Reducing clinical variation continues to be a hot topic in health care. However, it’s the idea of reducing or eliminating variation that makes many physicians who may not like the idea of standardization take pause. As a physician myself, I understand the concern and have had the opportunity to see how evidence-based medicine can be done effectively and efficiently to enable hospitals and clinicians to deliver better outcomes — and at a lower cost.
What is clinical variation and why is it important?
Unwarranted clinical variation is the differences in care that cannot be explained by type or severity of illness or patient preference. This variation is one of the root causes of preventable harm and poor outcomes, and is responsible for over 30 percent of health care costs.1 Reducing care variation provides a significant opportunity to take costs out of the system and improve clinical outcomes.
Reducing clinical care variation helps take costs out and improve outcomes
Cedars-Sinai and Optum® Advisory Services conducted an observational study about whether the utilization of clinical decision support is correlated with improved patient clinical and financial outcomes. The findings, published in the American Journal of Managed Care, from 26,424 inpatient visits, showed that adherence to a real-time clinical decision-support system embedded in the electronic health record at Cedars-Sinai was associated with cost savings of almost $1,000 per patient and a statistically significant improvement in both 30-day readmissions and probability of complications, compared to non-adherent encounters.
Winning physician buy-in critical to reducing clinical care variation
Physicians influence 80 to 90 percent2 of health care costs, so it is critical to get their buy-in. I like to think about four pillars of success for moving the engagement dial with doctors: hearts, minds, wallets and watches. It’s kind of corny, but it makes sense.
- Hearts: You have to appeal to what attracted people to enter into the health care profession. They have a sincere desire to be healers.
- Minds: A provider is at his or her core a scientist. You have to be able to demonstrate that you are helping them follow and deliver evidence-based care for their patients.
- Wallets: You have to figure out how to provide compliant financial incentives for providers.
- Watches: This is critical. You’ve got to be more efficient than the workflows clinicians are following today. The more personal time you can give back to physicians the more they will be open to adapt to change.
How do electronic health records and clinical decision support work together?
People often get confused between information systems and clinical decision support. You need both, but the two are not the same. The challenge is that many electronic health record (EHR) systems have clunky workflows. Content usually is not aggregated by EHRs, nor coordinated, which can lead to potential conflicting guidance and alerts that can lead to false positives (fatiguing providers). Clinical decision support provides curated evidence-based guidance embedded into an EHR to help reduce clinical variation with actionable, well-supported interventions consistently throughout the organization.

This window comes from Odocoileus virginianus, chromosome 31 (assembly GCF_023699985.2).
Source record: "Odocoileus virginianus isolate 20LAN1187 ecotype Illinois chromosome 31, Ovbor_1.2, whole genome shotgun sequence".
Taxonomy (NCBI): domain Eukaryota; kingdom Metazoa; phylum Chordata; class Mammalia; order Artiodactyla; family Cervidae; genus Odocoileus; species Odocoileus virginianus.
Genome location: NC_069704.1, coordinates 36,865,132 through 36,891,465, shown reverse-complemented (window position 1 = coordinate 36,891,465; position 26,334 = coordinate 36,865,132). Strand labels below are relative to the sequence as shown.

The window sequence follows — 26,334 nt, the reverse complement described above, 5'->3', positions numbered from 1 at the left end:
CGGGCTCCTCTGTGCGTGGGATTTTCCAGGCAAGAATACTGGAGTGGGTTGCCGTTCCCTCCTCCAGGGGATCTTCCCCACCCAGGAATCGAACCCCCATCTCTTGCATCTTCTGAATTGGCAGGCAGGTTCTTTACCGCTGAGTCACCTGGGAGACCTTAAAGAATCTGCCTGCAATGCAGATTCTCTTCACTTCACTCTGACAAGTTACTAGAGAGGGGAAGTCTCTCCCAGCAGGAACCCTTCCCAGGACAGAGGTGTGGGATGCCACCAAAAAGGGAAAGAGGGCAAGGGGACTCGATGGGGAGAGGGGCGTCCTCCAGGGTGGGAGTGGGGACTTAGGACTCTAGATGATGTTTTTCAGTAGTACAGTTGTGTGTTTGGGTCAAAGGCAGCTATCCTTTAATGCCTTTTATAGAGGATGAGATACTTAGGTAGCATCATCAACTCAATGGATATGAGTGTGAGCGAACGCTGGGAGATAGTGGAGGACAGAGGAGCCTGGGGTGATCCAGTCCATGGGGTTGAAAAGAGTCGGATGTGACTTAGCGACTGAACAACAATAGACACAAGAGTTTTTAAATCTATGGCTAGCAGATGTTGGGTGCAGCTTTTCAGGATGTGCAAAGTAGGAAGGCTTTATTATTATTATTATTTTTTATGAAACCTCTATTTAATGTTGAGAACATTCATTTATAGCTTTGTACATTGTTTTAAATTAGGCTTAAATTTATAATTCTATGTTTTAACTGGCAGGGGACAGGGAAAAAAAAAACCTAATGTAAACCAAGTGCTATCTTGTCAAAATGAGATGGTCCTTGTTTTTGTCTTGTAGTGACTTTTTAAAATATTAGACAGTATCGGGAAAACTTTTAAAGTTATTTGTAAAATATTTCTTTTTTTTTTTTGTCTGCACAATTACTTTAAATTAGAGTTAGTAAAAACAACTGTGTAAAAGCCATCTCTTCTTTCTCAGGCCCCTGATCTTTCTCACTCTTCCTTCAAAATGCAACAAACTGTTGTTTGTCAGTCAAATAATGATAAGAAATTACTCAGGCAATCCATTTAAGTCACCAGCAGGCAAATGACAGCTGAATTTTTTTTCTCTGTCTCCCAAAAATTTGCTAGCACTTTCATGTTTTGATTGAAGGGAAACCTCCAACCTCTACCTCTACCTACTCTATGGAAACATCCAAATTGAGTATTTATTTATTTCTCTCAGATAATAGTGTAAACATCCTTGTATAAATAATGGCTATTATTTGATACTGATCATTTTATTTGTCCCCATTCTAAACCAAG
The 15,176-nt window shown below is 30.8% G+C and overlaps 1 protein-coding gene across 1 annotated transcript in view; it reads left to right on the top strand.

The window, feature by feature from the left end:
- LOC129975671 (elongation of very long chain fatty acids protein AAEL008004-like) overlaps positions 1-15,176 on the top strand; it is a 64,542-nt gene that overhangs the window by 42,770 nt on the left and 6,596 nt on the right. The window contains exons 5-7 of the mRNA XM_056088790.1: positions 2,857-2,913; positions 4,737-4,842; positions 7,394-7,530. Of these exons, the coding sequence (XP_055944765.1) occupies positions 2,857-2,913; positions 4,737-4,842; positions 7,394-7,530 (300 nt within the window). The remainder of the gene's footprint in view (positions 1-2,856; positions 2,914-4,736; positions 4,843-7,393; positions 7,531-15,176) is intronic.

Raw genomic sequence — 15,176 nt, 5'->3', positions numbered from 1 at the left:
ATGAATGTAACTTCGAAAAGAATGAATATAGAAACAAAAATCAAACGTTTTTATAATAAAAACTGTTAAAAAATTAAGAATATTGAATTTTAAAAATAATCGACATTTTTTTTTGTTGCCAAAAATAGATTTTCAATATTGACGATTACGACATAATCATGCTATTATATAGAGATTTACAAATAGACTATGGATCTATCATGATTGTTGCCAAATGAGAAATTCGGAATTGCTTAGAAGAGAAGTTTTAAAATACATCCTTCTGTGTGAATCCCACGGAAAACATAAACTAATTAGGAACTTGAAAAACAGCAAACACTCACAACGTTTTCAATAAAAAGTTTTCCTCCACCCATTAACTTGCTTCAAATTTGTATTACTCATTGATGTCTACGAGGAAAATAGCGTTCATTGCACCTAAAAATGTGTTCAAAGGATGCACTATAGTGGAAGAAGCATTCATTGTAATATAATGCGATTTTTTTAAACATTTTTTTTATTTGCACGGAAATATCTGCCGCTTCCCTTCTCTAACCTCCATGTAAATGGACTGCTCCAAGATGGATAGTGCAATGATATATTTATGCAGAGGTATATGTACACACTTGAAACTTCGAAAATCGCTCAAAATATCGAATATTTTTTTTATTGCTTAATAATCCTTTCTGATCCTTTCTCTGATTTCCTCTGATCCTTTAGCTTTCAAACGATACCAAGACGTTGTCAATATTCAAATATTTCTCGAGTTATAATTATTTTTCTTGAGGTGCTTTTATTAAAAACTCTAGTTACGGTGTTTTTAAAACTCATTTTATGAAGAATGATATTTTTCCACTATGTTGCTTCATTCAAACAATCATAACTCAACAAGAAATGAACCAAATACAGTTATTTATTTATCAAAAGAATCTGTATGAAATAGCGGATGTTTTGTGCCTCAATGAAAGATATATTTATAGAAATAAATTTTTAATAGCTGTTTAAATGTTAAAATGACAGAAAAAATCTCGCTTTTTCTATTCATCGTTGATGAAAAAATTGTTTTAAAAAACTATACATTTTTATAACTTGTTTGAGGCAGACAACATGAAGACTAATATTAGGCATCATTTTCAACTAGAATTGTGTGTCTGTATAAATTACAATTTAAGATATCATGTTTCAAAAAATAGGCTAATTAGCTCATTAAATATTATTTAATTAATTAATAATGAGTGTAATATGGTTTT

How Optum is delivering patient-specific care pathways
The dominant approach for health systems adopting EHR enabled care pathways is a “do-it-yourself” process. Execution of a single care pathway requires significant in-house resources be dedicated and sustained. Once complete, this work is difficult to scale and replicate across multiple conditions and throughout a health system. Optum works with providers to efficiently deploy patient-specific, multidisciplinary care pathways driven by behind-the-scenes logic, integrated seamlessly into a familiar but optimized EHR workflow. Using cloud-based technology, we provide a scalable approach to knowledge management and pathway execution that enables us to efficiently and effectively deliver and maintain pathway guidance at the point-of-care across multiple conditions.
Looking into the future
We still live in a fairly paternalistic health care environment where physicians and provider organizations wield most of the power because they hold the clinical knowledge and the patient data. Now, with the National Coordinator for Health Information Technology (ONC) and Centers for Medicare and Medicaid Services (CMS) proposed regulations requiring providers and payers to free up data access, patients will be more informed. And potentially disruptive entrants into health care, such as Amazon and Apple, will be more empowered to help reduce clinical variation and associated costs.
Given the move to a more consumer-centric health care environment and nontraditional entrants into the health care market, solving the riddle of clinical variation and care efficiency with technology will continue to play a vital role in helping create a sustainable, high-quality U.S. health system.
About the author
John Kontor, MD, serves as senior vice president, where he plays a pivotal role in leading electronic health record (EHR) implementation, EHR optimization and population health/value-based operations efforts.